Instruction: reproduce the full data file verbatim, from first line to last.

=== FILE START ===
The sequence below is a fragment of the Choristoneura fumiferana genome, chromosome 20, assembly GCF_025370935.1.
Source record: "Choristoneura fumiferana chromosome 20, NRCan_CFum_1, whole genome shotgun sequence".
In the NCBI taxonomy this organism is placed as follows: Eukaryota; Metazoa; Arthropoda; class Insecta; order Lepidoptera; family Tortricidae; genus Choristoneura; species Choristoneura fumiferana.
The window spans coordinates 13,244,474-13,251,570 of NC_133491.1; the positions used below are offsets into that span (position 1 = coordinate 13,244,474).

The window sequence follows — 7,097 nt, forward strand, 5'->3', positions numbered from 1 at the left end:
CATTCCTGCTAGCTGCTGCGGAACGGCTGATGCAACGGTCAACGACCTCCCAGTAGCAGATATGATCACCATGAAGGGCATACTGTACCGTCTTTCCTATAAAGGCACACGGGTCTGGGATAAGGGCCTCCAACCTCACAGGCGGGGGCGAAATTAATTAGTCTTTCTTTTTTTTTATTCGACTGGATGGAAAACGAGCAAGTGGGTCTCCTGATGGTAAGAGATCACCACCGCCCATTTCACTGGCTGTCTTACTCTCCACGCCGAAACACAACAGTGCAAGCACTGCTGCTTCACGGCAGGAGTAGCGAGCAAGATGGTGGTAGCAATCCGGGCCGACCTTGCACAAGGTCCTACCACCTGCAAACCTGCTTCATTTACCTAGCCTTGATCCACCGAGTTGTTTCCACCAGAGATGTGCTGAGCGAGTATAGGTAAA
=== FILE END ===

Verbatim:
The sequence below is a fragment of the Choristoneura fumiferana genome, chromosome 20, assembly GCF_025370935.1.
Source record: "Choristoneura fumiferana chromosome 20, NRCan_CFum_1, whole genome shotgun sequence".
In the NCBI taxonomy this organism is placed as follows: Eukaryota; Metazoa; Arthropoda; class Insecta; order Lepidoptera; family Tortricidae; genus Choristoneura; species Choristoneura fumiferana.
The window spans coordinates 13,244,474-13,251,570 of NC_133491.1; the positions used below are offsets into that span (position 1 = coordinate 13,244,474).

The window sequence follows — 7,097 nt, forward strand, 5'->3', positions numbered from 1 at the left end:
CATTCCTGCTAGCTGCTGCGGAACGGCTGATGCAACGGTCAACGACCTCCCAGTAGCAGATATGATCACCATGAAGGGCATACTGTACCGTCTTTCCTATAAAGGCACACGGGTCTGGGATAAGGGCCTCCAACCTCACAGGCGGGGGCGAAATTAATTAGTCTTTCTTTTTTTTTATTCGACTGGATGGAAAACGAGCAAGTGGGTCTCCTGATGGTAAGAGATCACCACCGCCCATTTCACTGGCTGTCTTACTCTCCACGCCGAAACACAACAGTGCAAGCACTGCTGCTTCACGGCAGGAGTAGCGAGCAAGATGGTGGTAGCAATCCGGGCCGACCTTGCACAAGGTCCTACCACCTGCAAACCTGCTTCATTTACCTAGCCTTGATCCACCGAGTTGTTTCCACCAGAGATGTGCTGAGCGAGTATAGGTAAA